I had the privilege to discuss Prof Christian Busch’s best-selling book The Serendipity Mindset the Art and Science of Creating Good Luck in a recent webinar. I first read about this book in social media in the middle of 2020 and it has been discussed many times since then. Prof Busch who teaches both at New York University and London School of Economics has raised to prominence with many key ideas around innovation and leadership in management schools. The book essentially says that 50% of things that happen in our lives are by chance, unexpected, trigger events. It is our response and effort to these unexpected events that turn them into opportunities, make them meaningful with positive outcomes or smart luck. Serendipity, in a nutshell, is an active process of connecting the dots to create better outcomes and situations. This idea can be applied across domains.
Serendipity in Cities and Beyond
Cities are eco systems of different people who are capable of becoming what they can become in a highly networked world. Cities are not just about infrastructure and amenities; safety and security. They are hubs of innovation, creativity, commerce, culture and community. A good city is one that bridges ties between communities, helps in access, diminishes inequalities and enables people to connect in meaningful ways. Good city planning and design can help create good spaces that in turn can make serendipity happen. Art spaces, for example trigger people to express themselves and find excuses to talk to other people they don’t know. Chance encounters often play out in parks, cafes, and libraries. Collaboration and co-creation are therefore imminent to meet the surmounting urban challenges like climate risks and inequalities. Bridging network is the handiwork of good city planning and design.
Four Pillars of the Serendipity Mindset for Pressing Urban Challenges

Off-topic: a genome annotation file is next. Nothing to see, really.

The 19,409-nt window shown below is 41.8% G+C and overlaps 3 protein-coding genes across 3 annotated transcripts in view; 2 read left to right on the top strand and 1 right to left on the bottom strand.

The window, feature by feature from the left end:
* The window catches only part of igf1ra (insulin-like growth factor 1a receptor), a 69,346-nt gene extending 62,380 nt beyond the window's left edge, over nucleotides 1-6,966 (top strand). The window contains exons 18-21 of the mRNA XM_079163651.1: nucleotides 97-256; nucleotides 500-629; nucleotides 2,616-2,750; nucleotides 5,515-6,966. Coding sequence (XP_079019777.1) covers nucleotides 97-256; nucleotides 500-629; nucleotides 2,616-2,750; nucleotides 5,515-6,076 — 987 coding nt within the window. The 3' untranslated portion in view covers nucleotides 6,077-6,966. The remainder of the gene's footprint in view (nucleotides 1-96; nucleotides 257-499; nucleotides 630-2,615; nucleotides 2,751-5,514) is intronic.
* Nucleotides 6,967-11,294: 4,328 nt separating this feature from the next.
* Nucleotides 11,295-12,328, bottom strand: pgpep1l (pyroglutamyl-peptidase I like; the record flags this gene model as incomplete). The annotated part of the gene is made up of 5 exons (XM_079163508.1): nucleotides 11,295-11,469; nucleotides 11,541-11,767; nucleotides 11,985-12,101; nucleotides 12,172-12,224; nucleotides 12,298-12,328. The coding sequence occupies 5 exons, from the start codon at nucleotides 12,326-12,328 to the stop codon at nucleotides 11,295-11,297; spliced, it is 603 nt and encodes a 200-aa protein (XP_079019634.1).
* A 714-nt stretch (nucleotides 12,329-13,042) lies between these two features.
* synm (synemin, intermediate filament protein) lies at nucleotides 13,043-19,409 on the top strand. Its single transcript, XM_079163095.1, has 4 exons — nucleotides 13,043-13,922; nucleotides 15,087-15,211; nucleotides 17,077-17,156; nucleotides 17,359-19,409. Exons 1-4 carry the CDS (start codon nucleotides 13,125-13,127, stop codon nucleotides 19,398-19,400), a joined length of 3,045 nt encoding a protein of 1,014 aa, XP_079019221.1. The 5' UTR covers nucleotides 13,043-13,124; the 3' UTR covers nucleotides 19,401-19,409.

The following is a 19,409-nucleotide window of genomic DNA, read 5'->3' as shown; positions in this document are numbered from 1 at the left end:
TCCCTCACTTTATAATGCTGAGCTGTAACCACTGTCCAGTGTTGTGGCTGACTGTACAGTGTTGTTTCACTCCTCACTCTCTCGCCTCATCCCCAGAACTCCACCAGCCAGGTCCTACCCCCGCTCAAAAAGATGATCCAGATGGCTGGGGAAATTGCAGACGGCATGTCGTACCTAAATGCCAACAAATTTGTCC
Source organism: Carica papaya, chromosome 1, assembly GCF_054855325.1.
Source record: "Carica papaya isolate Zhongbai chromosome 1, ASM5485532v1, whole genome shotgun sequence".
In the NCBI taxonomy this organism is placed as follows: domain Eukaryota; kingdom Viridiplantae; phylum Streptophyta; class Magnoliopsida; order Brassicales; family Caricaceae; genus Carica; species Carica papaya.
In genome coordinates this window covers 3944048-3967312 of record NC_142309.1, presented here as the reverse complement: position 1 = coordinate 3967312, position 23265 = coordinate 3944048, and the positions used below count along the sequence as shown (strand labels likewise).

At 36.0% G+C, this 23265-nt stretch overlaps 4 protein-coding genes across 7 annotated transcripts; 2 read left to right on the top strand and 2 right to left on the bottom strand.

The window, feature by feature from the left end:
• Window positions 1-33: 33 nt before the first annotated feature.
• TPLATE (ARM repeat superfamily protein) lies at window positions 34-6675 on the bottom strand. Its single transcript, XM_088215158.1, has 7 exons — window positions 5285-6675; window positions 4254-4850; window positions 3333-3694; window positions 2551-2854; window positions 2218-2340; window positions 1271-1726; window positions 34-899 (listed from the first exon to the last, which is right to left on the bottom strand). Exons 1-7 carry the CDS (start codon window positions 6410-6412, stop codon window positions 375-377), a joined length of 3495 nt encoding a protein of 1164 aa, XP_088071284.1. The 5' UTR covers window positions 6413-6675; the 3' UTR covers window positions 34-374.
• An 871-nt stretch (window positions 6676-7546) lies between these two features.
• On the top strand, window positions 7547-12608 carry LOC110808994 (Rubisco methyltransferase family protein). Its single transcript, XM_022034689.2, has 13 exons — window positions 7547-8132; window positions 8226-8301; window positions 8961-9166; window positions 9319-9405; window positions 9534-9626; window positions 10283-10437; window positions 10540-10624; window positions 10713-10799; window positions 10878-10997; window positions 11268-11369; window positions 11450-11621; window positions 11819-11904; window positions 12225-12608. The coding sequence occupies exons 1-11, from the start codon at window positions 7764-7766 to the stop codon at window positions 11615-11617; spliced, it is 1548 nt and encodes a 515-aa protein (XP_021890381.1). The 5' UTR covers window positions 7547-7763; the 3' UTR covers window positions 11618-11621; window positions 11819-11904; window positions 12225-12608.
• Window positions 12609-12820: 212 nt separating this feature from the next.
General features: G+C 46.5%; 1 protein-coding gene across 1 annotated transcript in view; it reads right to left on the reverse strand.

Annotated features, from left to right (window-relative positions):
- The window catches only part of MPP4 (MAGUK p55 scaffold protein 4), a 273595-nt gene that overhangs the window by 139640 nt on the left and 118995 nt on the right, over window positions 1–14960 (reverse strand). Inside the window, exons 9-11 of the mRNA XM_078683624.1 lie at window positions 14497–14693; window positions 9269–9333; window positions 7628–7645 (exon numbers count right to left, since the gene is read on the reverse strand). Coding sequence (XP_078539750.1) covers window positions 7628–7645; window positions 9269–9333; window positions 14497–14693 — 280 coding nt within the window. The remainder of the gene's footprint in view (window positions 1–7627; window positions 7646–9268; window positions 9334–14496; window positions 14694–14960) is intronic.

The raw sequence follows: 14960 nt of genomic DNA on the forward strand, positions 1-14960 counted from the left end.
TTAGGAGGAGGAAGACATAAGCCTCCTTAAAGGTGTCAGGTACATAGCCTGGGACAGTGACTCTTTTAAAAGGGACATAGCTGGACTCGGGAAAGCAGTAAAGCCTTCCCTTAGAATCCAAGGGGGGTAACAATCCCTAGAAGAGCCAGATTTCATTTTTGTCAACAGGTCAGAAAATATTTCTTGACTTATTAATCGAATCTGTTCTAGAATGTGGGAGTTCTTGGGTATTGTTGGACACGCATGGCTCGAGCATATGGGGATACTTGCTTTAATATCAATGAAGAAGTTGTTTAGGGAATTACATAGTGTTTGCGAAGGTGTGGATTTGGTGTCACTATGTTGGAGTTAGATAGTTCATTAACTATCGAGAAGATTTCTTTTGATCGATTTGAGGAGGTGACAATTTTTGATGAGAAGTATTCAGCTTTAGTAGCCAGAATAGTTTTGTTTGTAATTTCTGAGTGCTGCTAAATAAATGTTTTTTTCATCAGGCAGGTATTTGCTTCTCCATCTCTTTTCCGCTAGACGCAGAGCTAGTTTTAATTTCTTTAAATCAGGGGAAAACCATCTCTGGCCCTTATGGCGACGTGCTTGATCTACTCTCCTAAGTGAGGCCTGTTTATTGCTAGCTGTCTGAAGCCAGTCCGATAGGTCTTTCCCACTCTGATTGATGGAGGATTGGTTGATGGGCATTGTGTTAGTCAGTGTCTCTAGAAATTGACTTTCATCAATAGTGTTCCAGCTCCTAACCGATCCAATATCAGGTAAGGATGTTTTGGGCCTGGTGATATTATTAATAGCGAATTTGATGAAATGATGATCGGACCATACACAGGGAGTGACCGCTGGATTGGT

Uncertainty is negotiated on an everyday basis in cities especially those located in the Global South. By definition, the exact moment and outcome of any event is not knowable so we prepare (both as individuals or as collectives) by doing the groundwork. This helps in building resilience.
Most of our urban population live outside the Master Plan, the limits of the formal city in informal living and working conditions. This is epitomised by the slum- a place of enterprise and agency. Innovation clusters, incubation centres simply copied from one context to another ignore the underlying indigenous culture and mindset of the people. That is the reason they fail.
How do individuals negotiate with social, economic and political structures on an everyday basis to live their lives in cities? Urban populations living in uncertain conditions of Global South cities are constantly using agency to access basic services and opportunities with different societal structures.
Cities need to be flexible in uncertain times. Plan little and leave the rest for human agency. The Master Plan that charts out the destiny of cities for twenty years may have to be reimagined in bits, parts, delved deeply and structured systematically.
In sum education, awareness and training are crucial to nudge people to develop a mindset that addresses urban challenges more effectively!
Disclaimer: The views expressed in the article above are those of the authors' and do not necessarily represent or reflect the views of this publishing house
Dr. Binti Singh is an urban sociologist and holds a Ph.D. (in urban studies) and an M.Phil. (in Planning and Development) from the Indian Institute of Technology (IIT Bombay), Mumbai, India. She is Associate Professor at KRVIA, Mumbai and engaged in diverse international research programs like Building Resilient Urban Communities/BREUCOM supported by the European Union and academic collaborations like PIVOT supported by the Royal Academy of Engineering, UK. She is also Book Series Editor on Urban Futures with Routledge, Taylor and Francis and Associate Editor with Oxford Urbanists. She has contributed to several peer-reviewed research journals and edited books. Her articles have also featured in Domus India and Business World Smart Cities publications. Her research engages with questions on the built environment, urban policy and governance, urban trends and urban theory.